New research from The University of Western Australia and the Australian Institute of Marine Science (AIMS) suggests that reef fishes eat differently when sharks are around. To avoid unwanted attention from large predators, these fishes may consume less energy-rich food and as a result become 'leaner', leading to significant knock-on effects in the reef environment.
Sharks are the largest predators on coral reefs and are declining rapidly in number, yet their impact on prey is poorly understood.
Dr Shanta Barley and researchers from UWA and AIMS compared fishes at the Rowley Shoals, a marine reserve in Australia, to nearby Scott Reefs, where Indonesian fishers have significantly reduced shark populations.
The study, published today in the journal Plos One, found that where sharks were rare, reef fishes consumed more prey from the water column, where the risk of being attacked is greater, than from the reef, which provides relatively more shelter.
On reefs where sharks were rare, for example, fishes and other prey sourced from the water column were more than 60 per cent more abundant in the guts of humpback red snapper (Lutjanus gibbus) and two-spot red snapper (Lutjanus bohar) relative to fishes on shark-rich reefs.
Reef fishes were also eight to 28 per cent heavier where sharks were rare compared to shark-rich reefs.
This could be linked to the observed differences in diet, as fishes and other animals that frequent the water column are up to six times higher in energy content than crabs and other reef invertebrates.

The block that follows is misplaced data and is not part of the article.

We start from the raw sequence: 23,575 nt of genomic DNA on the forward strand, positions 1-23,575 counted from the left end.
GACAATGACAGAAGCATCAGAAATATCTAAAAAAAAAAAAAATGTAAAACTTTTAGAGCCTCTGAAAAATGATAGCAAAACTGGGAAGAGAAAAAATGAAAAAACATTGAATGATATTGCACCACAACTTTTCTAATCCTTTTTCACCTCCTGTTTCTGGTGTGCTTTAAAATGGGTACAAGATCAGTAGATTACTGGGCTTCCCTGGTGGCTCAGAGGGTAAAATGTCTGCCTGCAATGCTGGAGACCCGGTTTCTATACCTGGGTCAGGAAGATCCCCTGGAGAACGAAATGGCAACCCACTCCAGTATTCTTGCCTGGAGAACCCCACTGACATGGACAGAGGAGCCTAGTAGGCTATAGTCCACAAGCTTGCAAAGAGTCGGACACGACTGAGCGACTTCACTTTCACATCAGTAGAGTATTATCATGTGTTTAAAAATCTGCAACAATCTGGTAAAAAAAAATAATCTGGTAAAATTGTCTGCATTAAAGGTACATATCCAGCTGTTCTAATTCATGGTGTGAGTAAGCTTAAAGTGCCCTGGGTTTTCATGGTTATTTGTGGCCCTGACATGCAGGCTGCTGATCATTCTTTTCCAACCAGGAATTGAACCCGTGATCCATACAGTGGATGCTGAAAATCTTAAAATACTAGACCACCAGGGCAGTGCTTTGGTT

Dr Shanta Barley said these findings are consistent with studies on other animals. "Fear is known to be an important driver of behaviour in animals.
When the risk of being attacked is high, prey eat less, fight less, mate less and, in general, do less. They also spend more time in shelter," Dr Barley said.
"Our research suggests that prey stick to the safety of the reef and mainly eat low-calorie reef invertebrates when sharks are abundant, but venture up into the more exposed water column and feast on more energy-rich items when predators are rare."
The finding is also consistent with studies that have linked declines in predator abundance to improved body condition in fishes; however co-author Professor Jessica Meeuwig said this particular study is the first to explicitly examine the role of sharks.
"These changes may have important implications for coral reefs," Professor Meeuwig said. "Fatter fish produce more offspring than skinnier fish and have better survival rates, so our results suggest that shark overfishing has the potential to transform reefs."
Dr Barley said that over half of all species of sharks and rays are threatened or near threatened, making them more at risk than even mammals, amphibians or insects.
"Yet we still don't have a clear picture of how these huge losses of sharks will affect the reefs that are left behind," she said.
More information: Shanta C. Barley et al. Diet and condition of mesopredators on coral reefs in relation to shark abundance, PLOS ONE (2017). DOI: 10.1371/journal.pone.0165113
Journal information: PLoS ONE
Provided by University of Western Australia